By Mindy Ragan Wood
EL RENO – The impassioned pleas from a former Yukon High School teacher’s family could not keep her out of prison.
Canadian County District Judge Paul Hesse sentenced Hunter Day, 23, of Ardmore, to 10 years with three years behind bars and seven years of supervised probation for second-degree rape.
She received the same sentence for soliciting sexual contact by use of technology. The two sentences will run concurrent.
Day entered a blind guilty plea before Judge Hesse instead of accepting a plea agreement with the Canadian County District Attorney’s office.
Day admitted to Canadian County Sheriff Investigators to having sex with a 16-year-old student in her science class in November 2017.
The disgraced teacher entered the court room last Friday and sobbed quietly as she looked to more than two dozen family and friends who were there to support her.
Following victim impact statements from the student’s family, Day’s father-in-law Rod Day and her husband Tyler Day spoke in her defense.
Rod Day said he has known his son’s wife since the two were in school.
The couple met when she was in eighth grade and his son was a high school freshman.
They were exclusive high school sweethearts who married five years ago and went to college together. He said his daughter-in-law had never been accused of doing anything “unlawful” in her life.
“Hunter has a wonderful heart,” he said through tears. “This is so unlike anything she would ever do.”
Tyler Day described a troubled marriage and the stress of his wife entering a career she was not ready to take on as an emergency certified teacher at Yukon High School.
Day said he and his wife never had any “kind of issue of this nature” before.
“When I heard the news,” he said, “I knew from day one that this was not my wife. That the decision that was made was not my wife. I don’t want to sit here and give her any excuse, but she has been like a servant to me. I know that everyone only sees one side of her right now, what’s on the news and the media, but she has served me as a wife should through all these years.”
Although his wife wanted to take a year off from university and then enter medical school, Day said it was he who convinced his wife to teach at YHS so he could coach football.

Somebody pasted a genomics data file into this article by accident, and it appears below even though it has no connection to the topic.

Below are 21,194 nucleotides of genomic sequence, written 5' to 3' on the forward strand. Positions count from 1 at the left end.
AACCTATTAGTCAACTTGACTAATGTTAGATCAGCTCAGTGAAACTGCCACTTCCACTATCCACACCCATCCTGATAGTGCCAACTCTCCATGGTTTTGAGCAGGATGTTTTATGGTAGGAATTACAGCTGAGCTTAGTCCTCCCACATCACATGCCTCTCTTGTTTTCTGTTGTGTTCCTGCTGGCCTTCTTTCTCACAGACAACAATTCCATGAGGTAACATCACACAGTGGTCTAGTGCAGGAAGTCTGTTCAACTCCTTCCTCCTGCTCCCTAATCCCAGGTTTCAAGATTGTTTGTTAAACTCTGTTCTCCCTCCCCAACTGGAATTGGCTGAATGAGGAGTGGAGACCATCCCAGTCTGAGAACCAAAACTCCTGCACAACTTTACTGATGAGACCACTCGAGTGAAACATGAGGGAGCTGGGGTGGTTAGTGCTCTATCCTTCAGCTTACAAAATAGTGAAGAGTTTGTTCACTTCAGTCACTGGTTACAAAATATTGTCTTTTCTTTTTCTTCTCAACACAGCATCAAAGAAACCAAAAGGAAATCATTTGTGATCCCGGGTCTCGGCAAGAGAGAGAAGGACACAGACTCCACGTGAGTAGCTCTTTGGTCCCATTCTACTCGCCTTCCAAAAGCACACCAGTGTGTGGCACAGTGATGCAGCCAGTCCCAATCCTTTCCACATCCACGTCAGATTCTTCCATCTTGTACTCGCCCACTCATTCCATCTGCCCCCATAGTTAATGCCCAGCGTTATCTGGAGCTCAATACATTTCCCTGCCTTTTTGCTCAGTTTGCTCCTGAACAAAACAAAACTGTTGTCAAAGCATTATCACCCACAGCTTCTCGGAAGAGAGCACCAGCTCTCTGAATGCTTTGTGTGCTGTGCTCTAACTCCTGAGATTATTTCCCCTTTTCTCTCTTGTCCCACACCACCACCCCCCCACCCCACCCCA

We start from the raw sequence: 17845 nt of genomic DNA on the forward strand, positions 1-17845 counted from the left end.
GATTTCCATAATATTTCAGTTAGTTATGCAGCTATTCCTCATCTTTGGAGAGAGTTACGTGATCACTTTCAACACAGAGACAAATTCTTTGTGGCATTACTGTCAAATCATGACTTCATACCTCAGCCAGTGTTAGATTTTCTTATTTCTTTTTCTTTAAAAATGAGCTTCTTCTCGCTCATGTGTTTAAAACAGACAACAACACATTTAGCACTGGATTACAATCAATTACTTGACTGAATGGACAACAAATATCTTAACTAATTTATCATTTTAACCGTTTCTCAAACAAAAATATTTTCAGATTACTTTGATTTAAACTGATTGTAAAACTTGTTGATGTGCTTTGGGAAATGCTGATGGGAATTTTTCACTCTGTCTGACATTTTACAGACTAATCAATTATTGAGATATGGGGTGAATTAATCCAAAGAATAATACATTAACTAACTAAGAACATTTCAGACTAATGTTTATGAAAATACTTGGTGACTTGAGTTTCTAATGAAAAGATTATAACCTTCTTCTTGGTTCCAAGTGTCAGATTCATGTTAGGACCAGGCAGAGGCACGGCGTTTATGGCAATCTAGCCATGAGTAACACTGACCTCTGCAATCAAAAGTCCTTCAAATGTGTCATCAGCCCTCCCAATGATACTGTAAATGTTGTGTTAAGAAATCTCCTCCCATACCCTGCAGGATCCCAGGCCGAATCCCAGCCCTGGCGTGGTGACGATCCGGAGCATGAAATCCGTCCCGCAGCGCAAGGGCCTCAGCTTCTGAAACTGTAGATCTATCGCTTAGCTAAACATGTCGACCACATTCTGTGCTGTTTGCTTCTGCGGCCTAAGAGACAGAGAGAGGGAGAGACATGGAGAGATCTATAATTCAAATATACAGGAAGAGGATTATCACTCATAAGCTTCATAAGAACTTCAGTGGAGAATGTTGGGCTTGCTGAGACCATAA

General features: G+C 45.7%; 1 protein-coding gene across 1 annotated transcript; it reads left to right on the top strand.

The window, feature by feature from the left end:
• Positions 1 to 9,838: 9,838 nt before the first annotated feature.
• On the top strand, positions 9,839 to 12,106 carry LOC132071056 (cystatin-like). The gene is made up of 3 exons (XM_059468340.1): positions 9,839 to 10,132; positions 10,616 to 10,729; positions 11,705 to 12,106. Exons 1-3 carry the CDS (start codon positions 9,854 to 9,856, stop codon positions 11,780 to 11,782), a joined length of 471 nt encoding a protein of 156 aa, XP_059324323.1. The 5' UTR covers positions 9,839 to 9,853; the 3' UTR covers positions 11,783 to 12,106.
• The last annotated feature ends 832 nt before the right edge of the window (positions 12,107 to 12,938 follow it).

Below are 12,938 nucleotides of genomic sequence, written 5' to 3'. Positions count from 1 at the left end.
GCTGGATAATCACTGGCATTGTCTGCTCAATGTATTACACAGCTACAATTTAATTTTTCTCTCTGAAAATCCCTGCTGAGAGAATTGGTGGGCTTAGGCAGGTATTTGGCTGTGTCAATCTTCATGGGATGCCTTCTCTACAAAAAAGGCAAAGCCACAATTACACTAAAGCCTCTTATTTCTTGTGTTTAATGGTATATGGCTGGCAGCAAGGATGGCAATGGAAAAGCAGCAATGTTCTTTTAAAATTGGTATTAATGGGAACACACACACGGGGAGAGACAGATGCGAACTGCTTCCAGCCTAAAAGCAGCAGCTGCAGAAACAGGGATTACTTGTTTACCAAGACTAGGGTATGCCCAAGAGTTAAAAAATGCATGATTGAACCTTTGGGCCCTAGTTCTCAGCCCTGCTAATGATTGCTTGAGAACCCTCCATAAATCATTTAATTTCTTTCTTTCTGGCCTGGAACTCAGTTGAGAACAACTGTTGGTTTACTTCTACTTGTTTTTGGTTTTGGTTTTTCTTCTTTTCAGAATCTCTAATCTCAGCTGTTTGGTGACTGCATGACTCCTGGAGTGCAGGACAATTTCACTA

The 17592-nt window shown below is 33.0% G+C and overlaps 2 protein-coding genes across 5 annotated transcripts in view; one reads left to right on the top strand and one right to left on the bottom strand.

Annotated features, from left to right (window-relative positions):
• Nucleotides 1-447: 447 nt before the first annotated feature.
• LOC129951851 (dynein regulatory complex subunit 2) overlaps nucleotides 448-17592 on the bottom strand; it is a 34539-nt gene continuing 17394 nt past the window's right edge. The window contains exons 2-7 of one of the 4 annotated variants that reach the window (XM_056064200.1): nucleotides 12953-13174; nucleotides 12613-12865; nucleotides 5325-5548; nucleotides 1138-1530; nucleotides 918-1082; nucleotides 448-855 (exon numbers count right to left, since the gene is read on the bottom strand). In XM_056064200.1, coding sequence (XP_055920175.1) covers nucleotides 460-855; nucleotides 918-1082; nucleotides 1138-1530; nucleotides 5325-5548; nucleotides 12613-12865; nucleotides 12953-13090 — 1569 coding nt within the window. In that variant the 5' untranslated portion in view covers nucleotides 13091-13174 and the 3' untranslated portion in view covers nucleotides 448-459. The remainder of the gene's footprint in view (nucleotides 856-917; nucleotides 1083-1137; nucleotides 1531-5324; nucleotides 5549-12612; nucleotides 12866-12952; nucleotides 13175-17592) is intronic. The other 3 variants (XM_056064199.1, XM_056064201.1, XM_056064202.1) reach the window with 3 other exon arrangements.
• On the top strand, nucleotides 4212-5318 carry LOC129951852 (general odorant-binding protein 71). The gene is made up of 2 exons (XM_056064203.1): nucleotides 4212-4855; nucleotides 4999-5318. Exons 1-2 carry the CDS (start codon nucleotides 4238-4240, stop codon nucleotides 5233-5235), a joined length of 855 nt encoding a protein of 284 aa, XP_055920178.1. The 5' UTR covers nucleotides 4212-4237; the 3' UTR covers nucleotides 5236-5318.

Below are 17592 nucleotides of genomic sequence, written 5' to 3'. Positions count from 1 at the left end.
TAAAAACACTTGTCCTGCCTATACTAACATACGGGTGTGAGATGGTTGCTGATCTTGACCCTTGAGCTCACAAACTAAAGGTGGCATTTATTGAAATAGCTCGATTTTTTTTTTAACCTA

“I think that she took this job to serve me, once again, to make me happy so I could go and do something that I wanted. During this time I feel all my time was wrapped around coaching,” he said.
Tyler Day described his wife as completely repentant.
“She’s cried to me many times, and many times she’s gotten on her knees before God and not only that she’s went before our church family. We have dug back into our home church and she’s expressed remorse because it’s hard not to go anywhere now without there being an elephant in the room. That was something she felt led to do. To show our family, ‘look it’s out there. I claim full responsibility. I’m sorry for what I did.’”
The fallen teacher took the stand last. Through tears and sniffles, she described her state of mind at the time.
“I kind of feel like I was failing at life,” she said. “I didn’t do what I was thinking I was supposed to do. When we went to Yukon we thought it was going to be perfect, because we had grown-up jobs for the first time and we were going to get to be together all the time.”
Hunter Day said she had placed her husband above God in her life, that she “idolized Tyler,” and “everything in my life had always been about him.”
Her testimony relied on the story of a neglected wife.
“I did feel unsupported at times you know,” she said as she cried. “I felt like I was the one always encouraging and supporting and I wasn’t getting a whole lot of that back. Connor (the student) was very supportive and nice and showed interest,” she testified.
Day ended her testimony with an apology to the family. She spoke of her own story of becoming a mother.